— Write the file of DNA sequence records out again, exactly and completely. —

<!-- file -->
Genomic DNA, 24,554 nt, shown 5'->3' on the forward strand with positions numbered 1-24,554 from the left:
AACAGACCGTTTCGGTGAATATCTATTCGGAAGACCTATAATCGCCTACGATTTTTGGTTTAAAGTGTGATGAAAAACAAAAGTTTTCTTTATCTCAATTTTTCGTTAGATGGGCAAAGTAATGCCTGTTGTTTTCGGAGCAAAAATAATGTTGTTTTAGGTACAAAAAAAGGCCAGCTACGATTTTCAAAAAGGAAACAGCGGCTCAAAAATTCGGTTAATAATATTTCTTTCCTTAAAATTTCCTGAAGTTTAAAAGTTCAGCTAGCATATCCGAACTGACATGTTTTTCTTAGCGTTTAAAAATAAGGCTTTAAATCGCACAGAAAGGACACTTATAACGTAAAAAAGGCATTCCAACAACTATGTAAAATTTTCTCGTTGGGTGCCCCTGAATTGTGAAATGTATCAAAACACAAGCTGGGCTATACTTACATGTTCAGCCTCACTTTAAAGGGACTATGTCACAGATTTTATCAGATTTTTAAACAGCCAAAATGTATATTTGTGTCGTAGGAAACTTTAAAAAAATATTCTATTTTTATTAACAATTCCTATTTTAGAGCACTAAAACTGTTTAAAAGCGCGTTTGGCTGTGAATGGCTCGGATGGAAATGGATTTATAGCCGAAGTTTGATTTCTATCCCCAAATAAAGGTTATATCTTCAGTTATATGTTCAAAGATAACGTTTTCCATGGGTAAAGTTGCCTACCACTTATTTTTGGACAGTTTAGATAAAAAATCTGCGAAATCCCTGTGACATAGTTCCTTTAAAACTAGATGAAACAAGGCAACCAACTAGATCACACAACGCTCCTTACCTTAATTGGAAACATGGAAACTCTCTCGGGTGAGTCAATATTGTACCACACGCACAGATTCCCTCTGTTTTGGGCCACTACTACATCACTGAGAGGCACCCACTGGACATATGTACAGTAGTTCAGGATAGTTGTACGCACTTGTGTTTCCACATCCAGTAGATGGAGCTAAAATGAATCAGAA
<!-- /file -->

Genomic DNA, 24,554 nt, shown 5'->3' on the forward strand with positions numbered 1-24,554 from the left:
AACAGACCGTTTCGGTGAATATCTATTCGGAAGACCTATAATCGCCTACGATTTTTGGTTTAAAGTGTGATGAAAAACAAAAGTTTTCTTTATCTCAATTTTTCGTTAGATGGGCAAAGTAATGCCTGTTGTTTTCGGAGCAAAAATAATGTTGTTTTAGGTACAAAAAAAGGCCAGCTACGATTTTCAAAAAGGAAACAGCGGCTCAAAAATTCGGTTAATAATATTTCTTTCCTTAAAATTTCCTGAAGTTTAAAAGTTCAGCTAGCATATCCGAACTGACATGTTTTTCTTAGCGTTTAAAAATAAGGCTTTAAATCGCACAGAAAGGACACTTATAACGTAAAAAAGGCATTCCAACAACTATGTAAAATTTTCTCGTTGGGTGCCCCTGAATTGTGAAATGTATCAAAACACAAGCTGGGCTATACTTACATGTTCAGCCTCACTTTAAAGGGACTATGTCACAGATTTTATCAGATTTTTAAACAGCCAAAATGTATATTTGTGTCGTAGGAAACTTTAAAAAAATATTCTATTTTTATTAACAATTCCTATTTTAGAGCACTAAAACTGTTTAAAAGCGCGTTTGGCTGTGAATGGCTCGGATGGAAATGGATTTATAGCCGAAGTTTGATTTCTATCCCCAAATAAAGGTTATATCTTCAGTTATATGTTCAAAGATAACGTTTTCCATGGGTAAAGTTGCCTACCACTTATTTTTGGACAGTTTAGATAAAAAATCTGCGAAATCCCTGTGACATAGTTCCTTTAAAACTAGATGAAACAAGGCAACCAACTAGATCACACAACGCTCCTTACCTTAATTGGAAACATGGAAACTCTCTCGGGTGAGTCAATATTGTACCACACGCACAGATTCCCTCTGTTTTGGGCCACTACTACATCACTGAGAGGCACCCACTGGACATATGTACAGTAGTTCAGGATAGTTGTACGCACTTGTGTTTCCACATCCAGTAGATGGAGCTAAAATGAATCAGAA